It’s 6am and Ironing Board Sam is standing in his house clothes putting some finishing touches on his pants when I come in to check on him in his hotel room in Kansas City.

“Aaron, I always ironed my own clothes. Everywhere I go, the first thing I look for is the ironing board.” Sam is getting prepared for his last day shooting commercials for Faultless Starch in Kansas City. He’ll do a photo shoot, record the jingles he wrote and perform in two commercials touting Faultless’ newest line of starch called “Premium.” For Sam, this is the realization of a life’s work.

A few nights prior, during his interview with Chuck Haddix, host of the Fish Fry on KCUR , Kansas City’s favorite blues radio show, Sam recounted the story of how he got his name, and how it led to one of his proudest moments as the celebrity icon for Faultless Premium Spray Starch:

“The starch campaign is an extension of my career (as Ironing Board Sam), a name I hated when I was starting out has now connected me to a great company that started in 1887, a company that’s about clothes. My name is about clothes and my career has been about clothes because I’ve always been about looking good, from 25-75, it took that long. But, it took that time to make my career come to life.”

See Ironing Board Sam’s page on the Faultless website here

A few months ago, I got a call from Faultless’ marketing team asking if Ironing Board Sam was real. As Music Maker’s Artist Services Coordinator, these are the calls I dream of because I spend most of my days looking for gigs and paychecks for Sam and our many other partner artists. When they told me a Google image search for “ironing board” had turned up the photos of Sam, I realized that four years of shooting and posting were totally worthwhile.

Sam was blown away by the complete experience of doing the starch campaign. He loved Kansas City calling it a “city with a groove, like when you’re playing music and you feel the groove, that’s what Kansas City feels like to me. The food is groovy, too.“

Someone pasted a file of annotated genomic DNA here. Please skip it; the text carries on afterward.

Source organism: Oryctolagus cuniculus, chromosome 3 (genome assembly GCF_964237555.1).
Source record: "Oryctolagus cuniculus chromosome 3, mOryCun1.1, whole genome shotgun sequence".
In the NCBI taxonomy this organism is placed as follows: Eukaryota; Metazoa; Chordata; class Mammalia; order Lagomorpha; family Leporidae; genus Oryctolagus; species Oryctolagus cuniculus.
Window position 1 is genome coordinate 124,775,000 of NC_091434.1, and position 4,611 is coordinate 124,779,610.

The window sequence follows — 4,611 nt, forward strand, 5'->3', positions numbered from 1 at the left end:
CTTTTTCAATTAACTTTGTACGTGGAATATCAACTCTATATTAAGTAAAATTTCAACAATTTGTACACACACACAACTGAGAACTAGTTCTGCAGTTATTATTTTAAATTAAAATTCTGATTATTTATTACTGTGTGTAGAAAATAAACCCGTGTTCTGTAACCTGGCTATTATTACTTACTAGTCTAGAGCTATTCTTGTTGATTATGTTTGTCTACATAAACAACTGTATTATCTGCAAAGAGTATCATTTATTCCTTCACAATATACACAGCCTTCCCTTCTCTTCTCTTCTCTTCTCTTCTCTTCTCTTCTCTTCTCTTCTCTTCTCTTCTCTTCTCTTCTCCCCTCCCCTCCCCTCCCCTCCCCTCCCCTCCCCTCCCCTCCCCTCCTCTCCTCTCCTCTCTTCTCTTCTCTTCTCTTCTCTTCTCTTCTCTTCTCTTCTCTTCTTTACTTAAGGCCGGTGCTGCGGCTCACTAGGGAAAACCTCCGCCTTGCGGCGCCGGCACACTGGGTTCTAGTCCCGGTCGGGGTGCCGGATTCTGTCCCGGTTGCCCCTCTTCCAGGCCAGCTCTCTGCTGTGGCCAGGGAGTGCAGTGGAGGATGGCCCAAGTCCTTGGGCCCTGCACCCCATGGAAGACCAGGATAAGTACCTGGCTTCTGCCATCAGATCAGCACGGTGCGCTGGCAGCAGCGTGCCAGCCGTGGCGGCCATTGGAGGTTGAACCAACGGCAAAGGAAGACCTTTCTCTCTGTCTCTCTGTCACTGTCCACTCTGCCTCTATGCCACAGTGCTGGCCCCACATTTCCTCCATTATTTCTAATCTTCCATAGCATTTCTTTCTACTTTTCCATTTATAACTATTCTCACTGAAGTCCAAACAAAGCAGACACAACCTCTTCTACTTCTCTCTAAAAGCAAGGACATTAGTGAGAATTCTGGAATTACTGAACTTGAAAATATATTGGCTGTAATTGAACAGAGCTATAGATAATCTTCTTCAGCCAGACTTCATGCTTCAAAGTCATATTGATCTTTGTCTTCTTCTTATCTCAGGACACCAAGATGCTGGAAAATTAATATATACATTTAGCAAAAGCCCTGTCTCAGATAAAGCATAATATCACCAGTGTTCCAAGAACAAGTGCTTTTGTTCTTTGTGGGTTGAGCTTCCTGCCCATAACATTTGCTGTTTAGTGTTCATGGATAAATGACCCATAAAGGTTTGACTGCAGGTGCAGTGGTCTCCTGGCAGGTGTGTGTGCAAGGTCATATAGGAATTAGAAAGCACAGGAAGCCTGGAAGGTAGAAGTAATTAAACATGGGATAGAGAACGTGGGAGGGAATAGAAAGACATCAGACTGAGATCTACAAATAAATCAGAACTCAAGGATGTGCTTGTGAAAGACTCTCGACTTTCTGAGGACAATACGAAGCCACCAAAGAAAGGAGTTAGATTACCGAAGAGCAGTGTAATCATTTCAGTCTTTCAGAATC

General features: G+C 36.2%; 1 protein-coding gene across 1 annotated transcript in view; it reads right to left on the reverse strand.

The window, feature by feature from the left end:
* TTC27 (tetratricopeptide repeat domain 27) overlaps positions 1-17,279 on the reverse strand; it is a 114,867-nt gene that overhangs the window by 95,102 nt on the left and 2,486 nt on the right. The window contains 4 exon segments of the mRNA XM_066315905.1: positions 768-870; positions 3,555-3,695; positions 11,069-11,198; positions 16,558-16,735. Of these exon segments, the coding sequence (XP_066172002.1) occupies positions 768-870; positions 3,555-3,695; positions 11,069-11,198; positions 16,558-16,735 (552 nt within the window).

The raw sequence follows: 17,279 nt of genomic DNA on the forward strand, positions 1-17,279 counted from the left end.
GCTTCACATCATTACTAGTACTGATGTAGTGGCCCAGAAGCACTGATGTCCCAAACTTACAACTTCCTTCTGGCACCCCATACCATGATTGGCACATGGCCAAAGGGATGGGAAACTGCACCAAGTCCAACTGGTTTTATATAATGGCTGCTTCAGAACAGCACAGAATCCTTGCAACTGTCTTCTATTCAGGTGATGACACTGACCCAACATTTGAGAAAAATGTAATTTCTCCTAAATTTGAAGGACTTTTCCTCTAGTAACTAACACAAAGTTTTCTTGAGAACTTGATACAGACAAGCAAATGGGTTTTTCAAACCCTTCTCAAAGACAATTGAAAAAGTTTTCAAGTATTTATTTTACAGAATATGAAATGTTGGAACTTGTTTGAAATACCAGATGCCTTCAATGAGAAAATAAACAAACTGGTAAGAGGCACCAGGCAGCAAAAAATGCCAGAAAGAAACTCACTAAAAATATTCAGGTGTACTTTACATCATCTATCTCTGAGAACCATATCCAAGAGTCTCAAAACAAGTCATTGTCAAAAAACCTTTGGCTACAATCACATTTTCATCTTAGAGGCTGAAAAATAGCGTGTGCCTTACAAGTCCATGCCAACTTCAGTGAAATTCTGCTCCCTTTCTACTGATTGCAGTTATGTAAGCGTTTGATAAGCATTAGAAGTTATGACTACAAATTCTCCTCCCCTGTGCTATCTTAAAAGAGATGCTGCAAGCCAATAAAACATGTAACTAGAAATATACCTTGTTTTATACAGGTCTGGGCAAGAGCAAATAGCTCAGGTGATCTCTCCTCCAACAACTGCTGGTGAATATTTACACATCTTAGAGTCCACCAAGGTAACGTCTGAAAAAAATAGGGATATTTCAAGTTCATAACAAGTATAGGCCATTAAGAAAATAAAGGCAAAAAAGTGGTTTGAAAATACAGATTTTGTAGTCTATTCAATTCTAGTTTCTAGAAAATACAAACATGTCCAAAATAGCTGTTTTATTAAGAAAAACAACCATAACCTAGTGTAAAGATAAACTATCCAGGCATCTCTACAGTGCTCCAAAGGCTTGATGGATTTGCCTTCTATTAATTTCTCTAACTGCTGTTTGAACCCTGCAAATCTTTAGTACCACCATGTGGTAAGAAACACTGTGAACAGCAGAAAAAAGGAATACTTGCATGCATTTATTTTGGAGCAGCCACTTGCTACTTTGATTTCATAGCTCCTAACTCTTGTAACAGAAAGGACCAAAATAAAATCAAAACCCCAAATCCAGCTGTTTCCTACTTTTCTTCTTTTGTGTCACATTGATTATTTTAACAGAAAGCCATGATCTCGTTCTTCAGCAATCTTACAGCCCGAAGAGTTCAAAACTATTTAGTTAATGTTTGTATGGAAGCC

Sam’s career has had many ups and downs and he is famous for following an outrageous idea to its glorious realization. Sam sees his relationship with Faultless Starch as something more than just a work opportunity – it’s fate. “The spirit told me about the starch, I had a vision. This can is going to take me to where I want to go. It’s all for a reason.“

- Aaron Greenhood

 

Diggin’: Big Ron Hunter’s “Through My Eyes”

BigRonDiggin

Big Ron Hunter was the first artist I met through Music Maker, and I was eager to get to know his music after getting a chance to meet him. We met while MMRF’s Founder, Tim Duffy, was taking a tintype of the Bluesman. Looking at an image of his own genuine smile, Ron confirmed what we were all thinking: “That’s really me. That’s the real me.”

I landed on ‘Through My Eyes’ for this week’s Diggin’, a well-worn ballad with all the touches of time-tested love.

A Winston-Salem, N.C. native and Music Maker artist since 2007, Big Ron brings his own style to acoustic blues and this track is no exception. Ron’s persona and smile exude a kind wisdom, and this track is flowing with that same milk and honey. Skillful guitar blends with Ron’s rich and soothing vocals, resulting in a song that’s perfectly fitting for a slow summer afternoon.

Take a listen and get to know the world’s happiest Bluesman!

- Jenny

Jenny Hicks is our public relations intern for Summer 2015. An avid music enthusiast, Jenny grew up surrounded by a myriad of musical styles and developed a love for finding new artists, new albums and new genres to admire. She is a recent graduate of the University of North Carolina at Chapel Hill, where she studied Communication and Public Relations. Before coming to Music Maker, she worked with Alamance for Freedom and the Fill Your Bucket List Foundation, where she found a love for nonprofit work. Jenny lives in Mebane, N.C., with a few too many cats and spends her free time collecting vinyl, watching Netflix or hiking with friends. 

Music Maker at Newport Folk Festival hosted by Dom Flemons

2011_07_31 Newport Folk-6-S

Dom Flemons (right) performing at the Newport Folk Festival in 2012.

Last year, I traveled to New Orleans with Ironing Board Sam to help with his performance at JazzFest. While checking into the hotel I noticed a short man with a cane and a golfing cap standing by the desk, smiling, while he waited for his traveling party to check in. I immediately recognized this man as George Wein, the founder of the Newport Jazz and Newport Folk Festivals. George Wein invented the modern music festival and shaped the musical experience for the entire world. I instantly turned to Ironing Board Sam and said, “You should meet this man.” I introduced the two and told Mr. Wein that Sam would be playing at JazzFest this year. Sam and Mr. Wein discussed how excited they were to be in New Orleans. Unfortunately, Mr. Wein’s traveling party finished checking in and they needed to get settled, so the conversation was quite brief, but nonetheless incredible to witness.

It is such an incredible honor for Music Maker to play this historic and still highly relevant festival. Everyone at the office is just buzzing with excitement. The Como Mamas, Ironing Board Sam, Boo Hanks, Ardie Dean, Nashid Abdul and Albert White will all be part of this Music Maker Blues Revue with special guest performer/host Dom Flemons!

- Corn  Lewis